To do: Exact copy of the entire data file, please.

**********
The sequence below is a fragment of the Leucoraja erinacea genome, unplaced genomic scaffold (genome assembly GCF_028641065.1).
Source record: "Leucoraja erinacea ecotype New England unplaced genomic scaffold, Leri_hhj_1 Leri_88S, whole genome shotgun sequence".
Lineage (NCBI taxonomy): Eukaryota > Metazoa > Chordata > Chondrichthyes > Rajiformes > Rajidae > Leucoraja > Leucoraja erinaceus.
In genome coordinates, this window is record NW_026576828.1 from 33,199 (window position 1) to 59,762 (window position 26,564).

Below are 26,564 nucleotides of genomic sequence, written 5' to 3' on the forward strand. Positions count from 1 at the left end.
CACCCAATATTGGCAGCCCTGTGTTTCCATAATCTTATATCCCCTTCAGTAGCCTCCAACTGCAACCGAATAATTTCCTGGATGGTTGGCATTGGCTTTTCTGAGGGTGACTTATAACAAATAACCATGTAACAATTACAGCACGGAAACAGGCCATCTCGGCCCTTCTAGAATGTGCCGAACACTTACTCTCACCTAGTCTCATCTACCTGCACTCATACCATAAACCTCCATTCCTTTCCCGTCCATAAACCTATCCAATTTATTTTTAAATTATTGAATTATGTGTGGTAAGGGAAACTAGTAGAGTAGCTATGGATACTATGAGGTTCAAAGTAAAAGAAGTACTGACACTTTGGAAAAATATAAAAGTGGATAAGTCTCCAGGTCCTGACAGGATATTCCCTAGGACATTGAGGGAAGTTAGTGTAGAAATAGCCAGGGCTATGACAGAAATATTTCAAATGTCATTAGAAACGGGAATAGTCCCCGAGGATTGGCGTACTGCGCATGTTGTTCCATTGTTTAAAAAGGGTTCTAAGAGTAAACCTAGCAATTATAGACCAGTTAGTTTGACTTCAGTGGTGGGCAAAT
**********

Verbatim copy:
The sequence below is a fragment of the Leucoraja erinacea genome, unplaced genomic scaffold (genome assembly GCF_028641065.1).
Source record: "Leucoraja erinacea ecotype New England unplaced genomic scaffold, Leri_hhj_1 Leri_88S, whole genome shotgun sequence".
Lineage (NCBI taxonomy): Eukaryota > Metazoa > Chordata > Chondrichthyes > Rajiformes > Rajidae > Leucoraja > Leucoraja erinaceus.
In genome coordinates, this window is record NW_026576828.1 from 33,199 (window position 1) to 59,762 (window position 26,564).

Below are 26,564 nucleotides of genomic sequence, written 5' to 3' on the forward strand. Positions count from 1 at the left end.
CACCCAATATTGGCAGCCCTGTGTTTCCATAATCTTATATCCCCTTCAGTAGCCTCCAACTGCAACCGAATAATTTCCTGGATGGTTGGCATTGGCTTTTCTGAGGGTGACTTATAACAAATAACCATGTAACAATTACAGCACGGAAACAGGCCATCTCGGCCCTTCTAGAATGTGCCGAACACTTACTCTCACCTAGTCTCATCTACCTGCACTCATACCATAAACCTCCATTCCTTTCCCGTCCATAAACCTATCCAATTTATTTTTAAATTATTGAATTATGTGTGGTAAGGGAAACTAGTAGAGTAGCTATGGATACTATGAGGTTCAAAGTAAAAGAAGTACTGACACTTTGGAAAAATATAAAAGTGGATAAGTCTCCAGGTCCTGACAGGATATTCCCTAGGACATTGAGGGAAGTTAGTGTAGAAATAGCCAGGGCTATGACAGAAATATTTCAAATGTCATTAGAAACGGGAATAGTCCCCGAGGATTGGCGTACTGCGCATGTTGTTCCATTGTTTAAAAAGGGTTCTAAGAGTAAACCTAGCAATTATAGACCAGTTAGTTTGACTTCAGTGGTGGGCAAAT